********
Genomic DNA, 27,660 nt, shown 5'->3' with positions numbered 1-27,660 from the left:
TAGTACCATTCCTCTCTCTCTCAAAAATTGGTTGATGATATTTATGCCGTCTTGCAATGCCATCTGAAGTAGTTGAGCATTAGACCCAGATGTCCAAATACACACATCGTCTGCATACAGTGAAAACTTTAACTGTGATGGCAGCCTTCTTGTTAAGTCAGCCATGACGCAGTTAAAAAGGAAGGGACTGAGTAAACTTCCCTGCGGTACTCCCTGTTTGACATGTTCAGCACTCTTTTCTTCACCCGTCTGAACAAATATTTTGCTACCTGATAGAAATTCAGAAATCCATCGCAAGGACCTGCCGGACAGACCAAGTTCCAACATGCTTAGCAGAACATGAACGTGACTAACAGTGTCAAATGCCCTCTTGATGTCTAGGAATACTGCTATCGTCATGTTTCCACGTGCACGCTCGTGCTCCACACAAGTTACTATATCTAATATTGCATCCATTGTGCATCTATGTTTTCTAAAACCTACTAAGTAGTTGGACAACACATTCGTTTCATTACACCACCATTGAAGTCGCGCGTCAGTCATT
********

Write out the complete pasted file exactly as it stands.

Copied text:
Genomic DNA, 27,660 nt, shown 5'->3' with positions numbered 1-27,660 from the left:
TAGTACCATTCCTCTCTCTCTCAAAAATTGGTTGATGATATTTATGCCGTCTTGCAATGCCATCTGAAGTAGTTGAGCATTAGACCCAGATGTCCAAATACACACATCGTCTGCATACAGTGAAAACTTTAACTGTGATGGCAGCCTTCTTGTTAAGTCAGCCATGACGCAGTTAAAAAGGAAGGGACTGAGTAAACTTCCCTGCGGTACTCCCTGTTTGACATGTTCAGCACTCTTTTCTTCACCCGTCTGAACAAATATTTTGCTACCTGATAGAAATTCAGAAATCCATCGCAAGGACCTGCCGGACAGACCAAGTTCCAACATGCTTAGCAGAACATGAACGTGACTAACAGTGTCAAATGCCCTCTTGATGTCTAGGAATACTGCTATCGTCATGTTTCCACGTGCACGCTCGTGCTCCACACAAGTTACTATATCTAATATTGCATCCATTGTGCATCTATGTTTTCTAAAACCTACTAAGTAGTTGGACAACACATTCGTTTCATTACACCACCATTGAAGTCGCGCGTCAGTCATT